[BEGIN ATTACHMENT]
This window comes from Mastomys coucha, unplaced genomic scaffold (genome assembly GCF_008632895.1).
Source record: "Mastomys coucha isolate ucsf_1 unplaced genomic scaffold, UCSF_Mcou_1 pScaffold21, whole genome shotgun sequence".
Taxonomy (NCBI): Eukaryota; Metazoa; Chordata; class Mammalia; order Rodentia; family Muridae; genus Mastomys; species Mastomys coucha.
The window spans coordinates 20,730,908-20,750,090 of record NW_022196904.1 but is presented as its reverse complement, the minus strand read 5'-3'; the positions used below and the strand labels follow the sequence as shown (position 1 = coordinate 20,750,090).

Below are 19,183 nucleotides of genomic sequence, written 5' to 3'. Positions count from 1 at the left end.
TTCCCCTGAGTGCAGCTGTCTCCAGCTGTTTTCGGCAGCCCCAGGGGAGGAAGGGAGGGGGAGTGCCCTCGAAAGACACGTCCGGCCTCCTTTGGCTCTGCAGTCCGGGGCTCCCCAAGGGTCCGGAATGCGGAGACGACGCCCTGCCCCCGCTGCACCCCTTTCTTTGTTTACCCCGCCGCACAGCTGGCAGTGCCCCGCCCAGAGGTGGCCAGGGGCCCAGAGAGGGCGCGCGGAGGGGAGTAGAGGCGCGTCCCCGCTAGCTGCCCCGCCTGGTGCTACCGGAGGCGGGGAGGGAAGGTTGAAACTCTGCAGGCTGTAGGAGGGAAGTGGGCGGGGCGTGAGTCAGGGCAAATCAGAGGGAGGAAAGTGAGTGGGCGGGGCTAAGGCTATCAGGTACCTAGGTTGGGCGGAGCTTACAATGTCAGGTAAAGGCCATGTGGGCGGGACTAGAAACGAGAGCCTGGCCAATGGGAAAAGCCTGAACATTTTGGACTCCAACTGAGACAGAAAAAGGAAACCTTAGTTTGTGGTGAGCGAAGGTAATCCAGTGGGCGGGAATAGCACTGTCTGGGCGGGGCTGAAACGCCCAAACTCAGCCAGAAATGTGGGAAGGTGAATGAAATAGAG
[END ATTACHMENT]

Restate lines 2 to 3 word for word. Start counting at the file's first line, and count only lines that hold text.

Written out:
Source record: "Mastomys coucha isolate ucsf_1 unplaced genomic scaffold, UCSF_Mcou_1 pScaffold21, whole genome shotgun sequence".
Taxonomy (NCBI): Eukaryota; Metazoa; Chordata; class Mammalia; order Rodentia; family Muridae; genus Mastomys; species Mastomys coucha.